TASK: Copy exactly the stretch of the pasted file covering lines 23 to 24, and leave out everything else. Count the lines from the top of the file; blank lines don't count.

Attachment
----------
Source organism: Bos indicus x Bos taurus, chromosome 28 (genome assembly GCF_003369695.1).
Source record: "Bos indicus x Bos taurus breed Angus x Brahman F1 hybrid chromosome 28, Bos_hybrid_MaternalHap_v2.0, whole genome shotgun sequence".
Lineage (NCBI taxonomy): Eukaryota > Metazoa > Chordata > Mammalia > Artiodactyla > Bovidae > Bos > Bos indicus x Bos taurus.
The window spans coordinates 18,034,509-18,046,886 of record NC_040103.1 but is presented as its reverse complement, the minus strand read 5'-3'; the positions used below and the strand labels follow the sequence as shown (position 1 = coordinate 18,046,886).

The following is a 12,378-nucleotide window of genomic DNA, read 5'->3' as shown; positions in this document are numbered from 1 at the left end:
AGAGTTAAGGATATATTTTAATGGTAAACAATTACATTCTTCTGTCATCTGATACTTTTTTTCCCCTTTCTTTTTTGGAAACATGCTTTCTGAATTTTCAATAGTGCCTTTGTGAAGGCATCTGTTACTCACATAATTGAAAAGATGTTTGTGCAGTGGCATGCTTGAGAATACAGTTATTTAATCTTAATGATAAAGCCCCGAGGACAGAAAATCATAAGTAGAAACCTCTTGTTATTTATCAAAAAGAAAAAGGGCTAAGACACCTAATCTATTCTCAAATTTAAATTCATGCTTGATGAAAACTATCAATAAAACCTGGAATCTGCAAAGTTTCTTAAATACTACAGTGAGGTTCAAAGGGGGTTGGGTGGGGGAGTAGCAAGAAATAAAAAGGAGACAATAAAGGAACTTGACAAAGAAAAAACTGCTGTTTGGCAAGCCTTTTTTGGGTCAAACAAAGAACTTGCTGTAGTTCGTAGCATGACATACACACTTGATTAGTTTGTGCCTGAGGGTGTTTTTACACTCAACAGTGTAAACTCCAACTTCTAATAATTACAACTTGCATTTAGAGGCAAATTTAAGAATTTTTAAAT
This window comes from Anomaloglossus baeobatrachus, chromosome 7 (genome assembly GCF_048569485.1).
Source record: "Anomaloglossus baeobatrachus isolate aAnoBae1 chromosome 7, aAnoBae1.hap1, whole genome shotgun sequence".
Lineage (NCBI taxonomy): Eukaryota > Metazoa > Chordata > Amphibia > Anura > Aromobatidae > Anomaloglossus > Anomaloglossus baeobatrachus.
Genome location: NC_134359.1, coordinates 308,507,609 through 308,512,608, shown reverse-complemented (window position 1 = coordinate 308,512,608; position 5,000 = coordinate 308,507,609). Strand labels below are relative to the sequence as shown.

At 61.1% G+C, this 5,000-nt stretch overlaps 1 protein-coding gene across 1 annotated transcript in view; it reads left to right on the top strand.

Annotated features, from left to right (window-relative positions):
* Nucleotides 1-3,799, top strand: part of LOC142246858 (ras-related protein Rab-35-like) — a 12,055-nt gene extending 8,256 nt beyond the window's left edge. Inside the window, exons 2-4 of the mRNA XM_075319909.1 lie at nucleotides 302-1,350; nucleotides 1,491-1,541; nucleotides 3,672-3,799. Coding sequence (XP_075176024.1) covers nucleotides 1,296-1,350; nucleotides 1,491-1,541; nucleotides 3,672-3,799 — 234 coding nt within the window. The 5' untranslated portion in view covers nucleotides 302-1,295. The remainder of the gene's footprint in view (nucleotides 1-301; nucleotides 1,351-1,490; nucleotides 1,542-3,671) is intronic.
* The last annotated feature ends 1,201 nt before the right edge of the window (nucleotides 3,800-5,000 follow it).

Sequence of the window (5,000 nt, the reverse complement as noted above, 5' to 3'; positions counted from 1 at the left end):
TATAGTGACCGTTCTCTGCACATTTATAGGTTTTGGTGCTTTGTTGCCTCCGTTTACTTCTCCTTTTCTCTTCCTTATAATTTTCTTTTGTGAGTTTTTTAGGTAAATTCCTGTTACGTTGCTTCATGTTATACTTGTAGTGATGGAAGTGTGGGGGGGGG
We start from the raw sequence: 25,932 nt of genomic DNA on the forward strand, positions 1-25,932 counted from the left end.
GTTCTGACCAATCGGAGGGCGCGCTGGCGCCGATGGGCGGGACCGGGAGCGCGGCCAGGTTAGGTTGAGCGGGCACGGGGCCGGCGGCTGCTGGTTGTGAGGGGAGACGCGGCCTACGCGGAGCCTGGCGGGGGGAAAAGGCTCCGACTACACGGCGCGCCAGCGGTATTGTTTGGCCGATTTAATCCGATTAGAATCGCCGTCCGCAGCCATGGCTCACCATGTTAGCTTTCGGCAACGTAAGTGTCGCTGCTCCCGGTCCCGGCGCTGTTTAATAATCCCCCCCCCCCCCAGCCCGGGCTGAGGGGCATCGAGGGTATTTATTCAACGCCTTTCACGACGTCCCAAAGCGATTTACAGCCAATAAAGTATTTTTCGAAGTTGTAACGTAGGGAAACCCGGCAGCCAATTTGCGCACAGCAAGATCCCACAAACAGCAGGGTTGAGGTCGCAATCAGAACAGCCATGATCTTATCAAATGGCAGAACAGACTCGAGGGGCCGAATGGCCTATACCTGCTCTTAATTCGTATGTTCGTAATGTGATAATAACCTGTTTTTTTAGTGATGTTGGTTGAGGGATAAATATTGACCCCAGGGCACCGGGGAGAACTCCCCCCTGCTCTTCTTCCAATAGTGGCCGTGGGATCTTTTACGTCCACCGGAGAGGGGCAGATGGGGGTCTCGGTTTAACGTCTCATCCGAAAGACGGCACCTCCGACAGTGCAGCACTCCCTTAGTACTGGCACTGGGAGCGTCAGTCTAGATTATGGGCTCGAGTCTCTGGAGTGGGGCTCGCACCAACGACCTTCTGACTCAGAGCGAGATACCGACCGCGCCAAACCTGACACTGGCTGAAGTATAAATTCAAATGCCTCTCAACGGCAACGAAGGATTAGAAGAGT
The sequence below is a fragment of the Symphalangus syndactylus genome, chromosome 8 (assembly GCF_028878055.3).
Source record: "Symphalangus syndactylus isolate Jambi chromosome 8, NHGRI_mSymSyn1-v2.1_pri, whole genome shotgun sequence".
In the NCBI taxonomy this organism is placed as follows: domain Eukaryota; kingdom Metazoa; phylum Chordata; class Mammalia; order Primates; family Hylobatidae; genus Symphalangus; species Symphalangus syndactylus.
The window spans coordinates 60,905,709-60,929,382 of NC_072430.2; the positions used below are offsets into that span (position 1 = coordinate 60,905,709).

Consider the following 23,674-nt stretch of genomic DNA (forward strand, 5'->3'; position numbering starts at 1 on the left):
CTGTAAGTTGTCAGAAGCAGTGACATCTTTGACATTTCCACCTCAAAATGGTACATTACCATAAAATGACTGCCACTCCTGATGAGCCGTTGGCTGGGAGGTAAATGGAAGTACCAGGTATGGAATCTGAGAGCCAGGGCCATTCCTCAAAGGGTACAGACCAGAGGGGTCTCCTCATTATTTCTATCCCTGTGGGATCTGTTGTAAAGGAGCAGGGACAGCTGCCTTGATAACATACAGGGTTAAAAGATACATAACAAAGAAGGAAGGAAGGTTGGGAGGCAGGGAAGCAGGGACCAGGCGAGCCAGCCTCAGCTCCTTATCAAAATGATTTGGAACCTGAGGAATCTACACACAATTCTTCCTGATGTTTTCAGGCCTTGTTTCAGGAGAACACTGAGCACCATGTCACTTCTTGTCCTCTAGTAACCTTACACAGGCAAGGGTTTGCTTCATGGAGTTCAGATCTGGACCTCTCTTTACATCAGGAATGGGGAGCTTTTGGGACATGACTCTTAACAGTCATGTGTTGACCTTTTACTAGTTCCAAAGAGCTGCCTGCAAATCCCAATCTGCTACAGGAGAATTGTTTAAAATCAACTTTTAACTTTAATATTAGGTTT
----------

Consider the following 23,674-nt stretch of genomic DNA (forward strand, 5'->3'; position numbering starts at 1 on the left):
CTGTAAGTTGTCAGAAGCAGTGACATCTTTGACATTTCCACCTCAAAATGGTACATTACCATAAAATGACTGCCACTCCTGATGAGCCGTTGGCTGGGAGGTAAATGGAAGTACCAGGTATGGAATCTGAGAGCCAGGGCCATTCCTCAAAGGGTACAGACCAGAGGGGTCTCCTCATTATTTCTATCCCTGTGGGATCTGTTGTAAAGGAGCAGGGACAGCTGCCTTGATAACATACAGGGTTAAAAGATACATAACAAAGAAGGAAGGAAGGTTGGGAGGCAGGGAAGCAGGGACCAGGCGAGCCAGCCTCAGCTCCTTATCAAAATGATTTGGAACCTGAGGAATCTACACACAATTCTTCCTGATGTTTTCAGGCCTTGTTTCAGGAGAACACTGAGCACCATGTCACTTCTTGTCCTCTAGTAACCTTACACAGGCAAGGGTTTGCTTCATGGAGTTCAGATCTGGACCTCTCTTTACATCAGGAATGGGGAGCTTTTGGGACATGACTCTTAACAGTCATGTGTTGACCTTTTACTAGTTCCAAAGAGCTGCCTGCAAATCCCAATCTGCTACAGGAGAATTGTTTAAAATCAACTTTTAACTTTAATATTAGGTTT